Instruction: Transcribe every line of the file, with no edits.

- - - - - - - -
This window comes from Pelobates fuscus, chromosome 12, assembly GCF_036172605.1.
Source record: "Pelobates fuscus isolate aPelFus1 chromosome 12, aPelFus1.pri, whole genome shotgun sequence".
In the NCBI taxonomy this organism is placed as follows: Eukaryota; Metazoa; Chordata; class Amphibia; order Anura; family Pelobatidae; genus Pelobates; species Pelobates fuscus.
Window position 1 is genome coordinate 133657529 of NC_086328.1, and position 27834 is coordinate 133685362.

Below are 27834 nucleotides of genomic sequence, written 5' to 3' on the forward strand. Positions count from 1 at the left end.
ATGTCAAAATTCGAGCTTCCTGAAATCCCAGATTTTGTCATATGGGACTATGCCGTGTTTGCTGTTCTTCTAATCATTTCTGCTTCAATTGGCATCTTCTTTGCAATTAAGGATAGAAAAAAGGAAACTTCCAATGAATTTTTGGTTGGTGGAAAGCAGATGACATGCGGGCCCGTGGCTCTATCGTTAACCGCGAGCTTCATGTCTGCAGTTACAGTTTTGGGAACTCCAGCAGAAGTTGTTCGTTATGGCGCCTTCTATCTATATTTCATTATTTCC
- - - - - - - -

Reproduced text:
This window comes from Pelobates fuscus, chromosome 12, assembly GCF_036172605.1.
Source record: "Pelobates fuscus isolate aPelFus1 chromosome 12, aPelFus1.pri, whole genome shotgun sequence".
In the NCBI taxonomy this organism is placed as follows: Eukaryota; Metazoa; Chordata; class Amphibia; order Anura; family Pelobatidae; genus Pelobates; species Pelobates fuscus.
Window position 1 is genome coordinate 133657529 of NC_086328.1, and position 27834 is coordinate 133685362.

Below are 27834 nucleotides of genomic sequence, written 5' to 3' on the forward strand. Positions count from 1 at the left end.
ATGTCAAAATTCGAGCTTCCTGAAATCCCAGATTTTGTCATATGGGACTATGCCGTGTTTGCTGTTCTTCTAATCATTTCTGCTTCAATTGGCATCTTCTTTGCAATTAAGGATAGAAAAAAGGAAACTTCCAATGAATTTTTGGTTGGTGGAAAGCAGATGACATGCGGGCCCGTGGCTCTATCGTTAACCGCGAGCTTCATGTCTGCAGTTACAGTTTTGGGAACTCCAGCAGAAGTTGTTCGTTATGGCGCCTTCTATCTATATTTCATTATTTCC